Jung, Dreams and the Inner Life

Jung

After watching an interview with Carl Jung, linked via a post on The Hunt for Truth’s blog yesterday :  https://hunt4truth.wordpress.com/2016/08/23/man-cannot-stand-a-meaningless-life,  I have been thinking a great deal about him and his influence on my life. I have felt a deep affinity with Jung his views and ideas for a very long time.

When I travelled to England in my early 20s I was given his book Memories Dreams and Reflections by my boyfriend at the time.  I was intrigued by his intake on synchronicity, the compassion and depth of insight he showed in his early work with schizophrenics in his first job as a psychiatrist and also with the fact that he was so interested in nature, symbolism and most especially astrology which from the age of 14 had been one of my most passionate interests.

My interest in and love for Jung grew more when I learned in early sobriety of the part he played in the founding of Alcoholics Anonymous which is mentioned in the literature.  Jung was treating a patient with severe alcohol dependency and he was humble enough to say that he had no power as a therapist to affect that man’s desire to drink.  But he did say that he believed a change could come about if people realised that on one level the thirst for spirits on a metaphorical level reflected the longing of a person for a spiritual experience ( I would now interpret this not just to be purely mystical but also the very real need we have to feel and live our true spirit, to feel vibrant and fully alive physically, emotionally and spiritually connected to meaning and a sense of Self that makes sense to and of us.)

The humility and insight displayed by Jung in those recommendations really impressed me.  Here was a figure with a significant aura of authority prepared to be honest about the limits of his own knowledge and power over others.

What also drew me to Jung was that his Sun, like mine is in square to Neptune. In the interview I listened to yesterday, Jung was speaking of how what he noticed in his relationship with Freud was his absolute certainty about matters,  he explained that he, as a personality was more open to questioning and self doubt.  This intrigued me.

Jung had form of psychic breakdown (which I guess could be described more as an experience of spiritual emergency and emergence) at the time Neptune passed over his Sun in Leo.  He had powerful visions of Europe bathed in a river of blood prior to the outbreak of war.

Like all Neptunians, Jung had a strong imaginative side and a powerful inner dream life.  Many of his central ideas were developed in response to revealing dreams.  One of his most significant contributions to our understanding of human nature and polarities was his insight in the shadow or our dark side, that part of human nature that falls below consciousness and which he recognised is more likely to be projected onto others as a result.  This came to him in a dream and doubtless was developed due his deeply enquiring mind and profound compassionate heart that was able to bear with the sick, ill and deeply suffering in a emotionally neutral and totally non judgemental way.  It was also due to his power to understand how such psychological forces played such a huge part in the rising of the Nazi movement which he also had prophetic insights into.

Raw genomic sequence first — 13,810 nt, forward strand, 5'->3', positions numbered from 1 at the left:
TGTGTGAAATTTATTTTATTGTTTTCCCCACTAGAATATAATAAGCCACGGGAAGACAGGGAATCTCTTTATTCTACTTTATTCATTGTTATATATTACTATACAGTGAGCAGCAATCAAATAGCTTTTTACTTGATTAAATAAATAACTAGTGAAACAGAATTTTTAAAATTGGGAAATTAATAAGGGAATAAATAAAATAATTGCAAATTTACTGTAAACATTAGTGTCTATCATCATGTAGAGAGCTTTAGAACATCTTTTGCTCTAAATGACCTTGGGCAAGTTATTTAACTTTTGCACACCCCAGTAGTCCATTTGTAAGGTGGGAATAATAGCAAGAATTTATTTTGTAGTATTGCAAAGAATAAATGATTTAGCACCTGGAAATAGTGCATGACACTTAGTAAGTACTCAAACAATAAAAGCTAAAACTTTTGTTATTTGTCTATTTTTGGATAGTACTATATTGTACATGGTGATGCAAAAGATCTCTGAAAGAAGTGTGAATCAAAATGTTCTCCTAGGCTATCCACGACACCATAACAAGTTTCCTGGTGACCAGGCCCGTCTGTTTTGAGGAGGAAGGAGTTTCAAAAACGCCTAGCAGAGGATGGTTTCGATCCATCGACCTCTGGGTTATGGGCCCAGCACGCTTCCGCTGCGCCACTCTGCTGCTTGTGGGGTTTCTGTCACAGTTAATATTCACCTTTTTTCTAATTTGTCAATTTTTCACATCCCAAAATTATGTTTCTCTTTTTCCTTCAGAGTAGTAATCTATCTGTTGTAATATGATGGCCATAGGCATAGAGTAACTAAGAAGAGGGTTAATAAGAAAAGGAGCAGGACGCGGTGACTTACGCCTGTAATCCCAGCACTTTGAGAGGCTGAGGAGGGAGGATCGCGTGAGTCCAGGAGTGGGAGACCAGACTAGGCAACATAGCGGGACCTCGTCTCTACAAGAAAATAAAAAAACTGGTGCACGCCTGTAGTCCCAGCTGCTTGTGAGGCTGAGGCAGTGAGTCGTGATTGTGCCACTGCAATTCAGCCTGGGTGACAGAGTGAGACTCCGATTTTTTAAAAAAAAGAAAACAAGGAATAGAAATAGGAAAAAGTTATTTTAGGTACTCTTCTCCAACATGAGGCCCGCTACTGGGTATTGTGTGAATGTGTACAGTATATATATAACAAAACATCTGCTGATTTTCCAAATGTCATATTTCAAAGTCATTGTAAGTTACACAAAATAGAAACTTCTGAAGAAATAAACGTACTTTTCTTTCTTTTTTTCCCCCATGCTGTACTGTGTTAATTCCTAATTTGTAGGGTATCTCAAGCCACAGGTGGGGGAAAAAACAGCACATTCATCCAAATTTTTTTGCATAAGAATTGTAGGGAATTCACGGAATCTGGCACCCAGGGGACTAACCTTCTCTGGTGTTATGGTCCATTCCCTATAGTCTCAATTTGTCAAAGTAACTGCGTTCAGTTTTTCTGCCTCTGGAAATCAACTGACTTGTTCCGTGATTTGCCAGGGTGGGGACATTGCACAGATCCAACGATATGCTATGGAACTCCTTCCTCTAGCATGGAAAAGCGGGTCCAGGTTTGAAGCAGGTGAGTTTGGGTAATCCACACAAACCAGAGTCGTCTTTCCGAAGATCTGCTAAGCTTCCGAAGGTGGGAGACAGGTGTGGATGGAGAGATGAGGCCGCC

If you follow the links on Eric Hunt’s blog yesterday to another post of his you will come to a You Tube video on which Alan Watts explores Jung’s ideas on the dark side.  The video includes text of a talk given to priests by Jung in which he explains how necessary non judgemental presence is to healers and therapists and how essential an understanding and acceptance of our own is to psychological balance.  He claims that a person who has not made peace with his own dark side will not be in a position to help others bear with their own.  It is a powerful message most prevalent and necessary at this time in history where many have still not realised the enormous cost that comes from projection of the shadow onto others who evoke our fear or misunderstanding.

I feel very close to tears at times when I think of Jung.  I feel he had such an enormous heart and such depths of compassion.  He definitely had his own dark side and his peace with it is the part of the profound  the contribution he made towards our understanding of ourselves and others.

With a Sun Sign Leo, discovery and connection to his inner divine child was a necessity for Jung.  When he began to turn increasingly inward at a critical time of upheaval in his own life he started to play like a child.  He began building and sculpting with blocks.  He recorded his dreams in vibrant images and became interested in mandalas, many of his dreams, insights and visions are included in The Red Book.  He displayed the profound creativity that is the highest expression of the Sun Neptune aspect.

Jung discovered the concepts of extraversion and introversion and expoused the concept of psychological types with accords with the astrological idea of archetypes of human nature which in corresponding to the elements link the person’s nature to key forms of expression.  Water types are strong in feeling, Fire types strongly intuitive, Earth types highly sensate and practical, Air types powerful thinkers motivated by ideas and relationships between things.